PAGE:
Establish clear decision processes and roles to maintain effectiveness
Understanding the what, who, how, and when of critical decisions and actions will enable you and your team to pace the work appropriately with the right people (and only the right people!) involved. To stay on top, it is more important than ever to maintain speed and agility. Too many initiatives get bogged down as too many people are involved in the decision making and at the same time no one takes the utmost responsibility for making sure it gets done. Moreover, it’s important to understand that a decision process doesn’t end once the decision has been made; it is cyclic and should always involve a review at the end. Only then is it possible to optimize and learn from mistakes.
Evaluate your options against a set of criteria
We have a natural tendency to seek information that supports what we believe and disregard information that doesn’t. This is called confirmation bias, and today it is one of the greatest challenges we face when it comes to making good decisions. A common approach when faced with a decision is to first find an alternative one believes in and then gather information that supports it. Most of the time, the environment rewards a myopic focus. However, this narrows not only your mind, but also your possibilities. Instead, you need to take a step back to initially consider what criteria you find important for your choice, and then gather information about what you really need (and not just information you can get your hands on, as the amount of available information is enormous.) Thereafter, make a choice by weighing your options against these pre-determined set of criteria. This will help you consider/evaluate your options more objectively and make your decision making more effective.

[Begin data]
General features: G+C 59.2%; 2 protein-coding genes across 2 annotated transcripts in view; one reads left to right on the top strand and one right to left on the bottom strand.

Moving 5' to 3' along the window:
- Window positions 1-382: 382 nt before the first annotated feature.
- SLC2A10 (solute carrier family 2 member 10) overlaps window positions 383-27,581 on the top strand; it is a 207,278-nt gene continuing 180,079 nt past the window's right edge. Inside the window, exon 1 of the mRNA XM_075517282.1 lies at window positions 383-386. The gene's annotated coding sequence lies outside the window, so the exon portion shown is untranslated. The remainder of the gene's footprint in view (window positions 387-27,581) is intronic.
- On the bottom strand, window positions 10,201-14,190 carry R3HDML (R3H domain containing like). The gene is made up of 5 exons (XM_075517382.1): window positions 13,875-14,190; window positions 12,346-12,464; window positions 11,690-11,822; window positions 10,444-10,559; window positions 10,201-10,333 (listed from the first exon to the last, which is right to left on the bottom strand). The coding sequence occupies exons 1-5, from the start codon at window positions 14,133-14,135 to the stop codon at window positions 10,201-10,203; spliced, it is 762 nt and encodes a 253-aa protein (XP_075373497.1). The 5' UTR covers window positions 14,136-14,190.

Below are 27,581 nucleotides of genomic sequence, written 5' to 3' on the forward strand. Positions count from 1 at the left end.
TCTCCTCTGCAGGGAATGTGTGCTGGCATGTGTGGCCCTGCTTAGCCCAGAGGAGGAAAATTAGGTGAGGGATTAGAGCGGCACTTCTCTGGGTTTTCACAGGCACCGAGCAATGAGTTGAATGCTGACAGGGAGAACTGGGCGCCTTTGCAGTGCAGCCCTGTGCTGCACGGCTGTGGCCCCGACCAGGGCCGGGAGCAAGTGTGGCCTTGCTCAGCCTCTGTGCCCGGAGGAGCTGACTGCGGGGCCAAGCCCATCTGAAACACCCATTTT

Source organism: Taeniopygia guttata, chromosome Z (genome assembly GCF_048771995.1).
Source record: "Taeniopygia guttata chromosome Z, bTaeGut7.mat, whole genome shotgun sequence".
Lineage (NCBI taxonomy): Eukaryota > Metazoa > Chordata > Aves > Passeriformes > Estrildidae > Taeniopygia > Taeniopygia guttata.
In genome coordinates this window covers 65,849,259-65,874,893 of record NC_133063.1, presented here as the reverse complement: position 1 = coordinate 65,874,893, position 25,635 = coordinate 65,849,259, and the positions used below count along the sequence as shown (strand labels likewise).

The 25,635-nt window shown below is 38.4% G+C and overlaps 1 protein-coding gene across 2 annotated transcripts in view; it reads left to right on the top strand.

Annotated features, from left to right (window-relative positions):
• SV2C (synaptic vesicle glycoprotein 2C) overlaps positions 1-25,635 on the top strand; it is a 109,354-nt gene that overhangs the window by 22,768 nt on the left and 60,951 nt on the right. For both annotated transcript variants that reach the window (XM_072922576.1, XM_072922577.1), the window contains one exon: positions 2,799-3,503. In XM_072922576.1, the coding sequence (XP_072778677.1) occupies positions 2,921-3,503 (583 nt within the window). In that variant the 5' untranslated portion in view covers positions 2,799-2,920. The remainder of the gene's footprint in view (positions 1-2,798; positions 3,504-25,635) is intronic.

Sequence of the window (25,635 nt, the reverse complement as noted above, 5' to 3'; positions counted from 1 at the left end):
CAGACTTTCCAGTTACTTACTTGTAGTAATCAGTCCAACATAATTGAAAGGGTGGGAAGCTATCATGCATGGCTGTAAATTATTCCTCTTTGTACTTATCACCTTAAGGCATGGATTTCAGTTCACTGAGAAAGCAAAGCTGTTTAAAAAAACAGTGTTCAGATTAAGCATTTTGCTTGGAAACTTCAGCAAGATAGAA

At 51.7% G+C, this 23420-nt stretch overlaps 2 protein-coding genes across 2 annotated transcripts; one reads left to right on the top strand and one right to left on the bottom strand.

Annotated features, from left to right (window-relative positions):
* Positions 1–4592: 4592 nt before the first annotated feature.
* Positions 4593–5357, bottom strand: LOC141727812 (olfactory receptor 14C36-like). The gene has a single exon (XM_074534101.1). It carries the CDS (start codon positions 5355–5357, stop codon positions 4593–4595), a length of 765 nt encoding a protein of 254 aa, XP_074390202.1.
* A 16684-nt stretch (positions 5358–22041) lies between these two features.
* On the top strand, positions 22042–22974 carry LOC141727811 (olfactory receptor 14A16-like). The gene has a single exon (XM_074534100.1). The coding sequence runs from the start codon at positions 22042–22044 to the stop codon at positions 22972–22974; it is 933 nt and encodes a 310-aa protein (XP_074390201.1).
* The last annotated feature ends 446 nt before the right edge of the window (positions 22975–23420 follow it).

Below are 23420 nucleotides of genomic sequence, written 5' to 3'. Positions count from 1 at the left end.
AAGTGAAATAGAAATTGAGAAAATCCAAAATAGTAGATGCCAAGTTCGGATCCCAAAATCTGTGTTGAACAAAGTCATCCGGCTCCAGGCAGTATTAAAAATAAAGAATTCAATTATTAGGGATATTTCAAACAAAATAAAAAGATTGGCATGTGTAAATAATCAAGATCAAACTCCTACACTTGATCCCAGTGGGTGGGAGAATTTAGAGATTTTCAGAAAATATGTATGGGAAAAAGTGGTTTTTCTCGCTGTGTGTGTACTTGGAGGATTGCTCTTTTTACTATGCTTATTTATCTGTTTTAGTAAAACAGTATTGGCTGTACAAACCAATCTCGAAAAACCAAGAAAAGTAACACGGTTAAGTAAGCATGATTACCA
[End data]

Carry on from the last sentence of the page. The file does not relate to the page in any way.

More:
And, last but not least, remember that feelings are always faster than logic
Using intuition in combination with the courage to decide can be a great asset if you aim to make fast decisions. However, understanding your gut feeling can be a tricky task and using it for important decisions comes with a warning. You need to be aware of the fact that your feelings are always, always, always faster than your logic, and your intuitive choice of a certain cause of action can be based on hidden parameters; for example, a feeling of fear, stress, threat, or preference for a character trait, smell or color. The old saying: “Don’t make permanent decisions based on temporary emotions” is sound advice. When you need to be fast, using your gut may be the only option, but add a step or two. Make sure to explicitly answer why you believe it is the right decision and why it’s not. This is a way to recognise your emotions, give you a more objective view of the situation and help you spot your subjective or irrational tendencies. Also, if possible, seek input from people with different mindsets to add their perspectives and broaden your view.